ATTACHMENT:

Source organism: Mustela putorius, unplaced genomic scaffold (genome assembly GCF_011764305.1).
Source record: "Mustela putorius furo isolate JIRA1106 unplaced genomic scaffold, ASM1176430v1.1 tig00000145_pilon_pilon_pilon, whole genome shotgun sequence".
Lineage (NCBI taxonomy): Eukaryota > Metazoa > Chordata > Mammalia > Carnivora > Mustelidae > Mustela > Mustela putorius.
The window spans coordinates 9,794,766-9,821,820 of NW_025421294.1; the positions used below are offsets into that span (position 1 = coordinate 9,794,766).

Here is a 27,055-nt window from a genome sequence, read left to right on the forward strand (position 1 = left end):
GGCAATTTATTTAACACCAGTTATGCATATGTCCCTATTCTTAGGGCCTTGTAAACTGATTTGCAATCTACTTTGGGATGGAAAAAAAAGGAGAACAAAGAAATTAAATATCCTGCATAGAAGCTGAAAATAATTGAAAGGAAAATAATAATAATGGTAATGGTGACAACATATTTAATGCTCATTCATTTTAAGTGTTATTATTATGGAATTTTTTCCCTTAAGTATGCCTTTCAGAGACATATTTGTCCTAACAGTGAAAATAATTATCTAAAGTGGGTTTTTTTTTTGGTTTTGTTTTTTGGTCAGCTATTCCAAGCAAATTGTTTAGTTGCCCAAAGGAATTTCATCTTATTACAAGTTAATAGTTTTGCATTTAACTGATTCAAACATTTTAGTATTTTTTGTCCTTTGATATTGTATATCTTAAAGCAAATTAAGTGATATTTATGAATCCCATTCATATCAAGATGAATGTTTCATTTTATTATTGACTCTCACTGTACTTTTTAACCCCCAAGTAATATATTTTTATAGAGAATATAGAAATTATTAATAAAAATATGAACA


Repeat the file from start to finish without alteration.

Source organism: Mustela putorius, unplaced genomic scaffold (genome assembly GCF_011764305.1).
Source record: "Mustela putorius furo isolate JIRA1106 unplaced genomic scaffold, ASM1176430v1.1 tig00000145_pilon_pilon_pilon, whole genome shotgun sequence".
Lineage (NCBI taxonomy): Eukaryota > Metazoa > Chordata > Mammalia > Carnivora > Mustelidae > Mustela > Mustela putorius.
The window spans coordinates 9,794,766-9,821,820 of NW_025421294.1; the positions used below are offsets into that span (position 1 = coordinate 9,794,766).

Here is a 27,055-nt window from a genome sequence, read left to right on the forward strand (position 1 = left end):
GGCAATTTATTTAACACCAGTTATGCATATGTCCCTATTCTTAGGGCCTTGTAAACTGATTTGCAATCTACTTTGGGATGGAAAAAAAAGGAGAACAAAGAAATTAAATATCCTGCATAGAAGCTGAAAATAATTGAAAGGAAAATAATAATAATGGTAATGGTGACAACATATTTAATGCTCATTCATTTTAAGTGTTATTATTATGGAATTTTTTCCCTTAAGTATGCCTTTCAGAGACATATTTGTCCTAACAGTGAAAATAATTATCTAAAGTGGGTTTTTTTTTTGGTTTTGTTTTTTGGTCAGCTATTCCAAGCAAATTGTTTAGTTGCCCAAAGGAATTTCATCTTATTACAAGTTAATAGTTTTGCATTTAACTGATTCAAACATTTTAGTATTTTTTGTCCTTTGATATTGTATATCTTAAAGCAAATTAAGTGATATTTATGAATCCCATTCATATCAAGATGAATGTTTCATTTTATTATTGACTCTCACTGTACTTTTTAACCCCCAAGTAATATATTTTTATAGAGAATATAGAAATTATTAATAAAAATATGAACA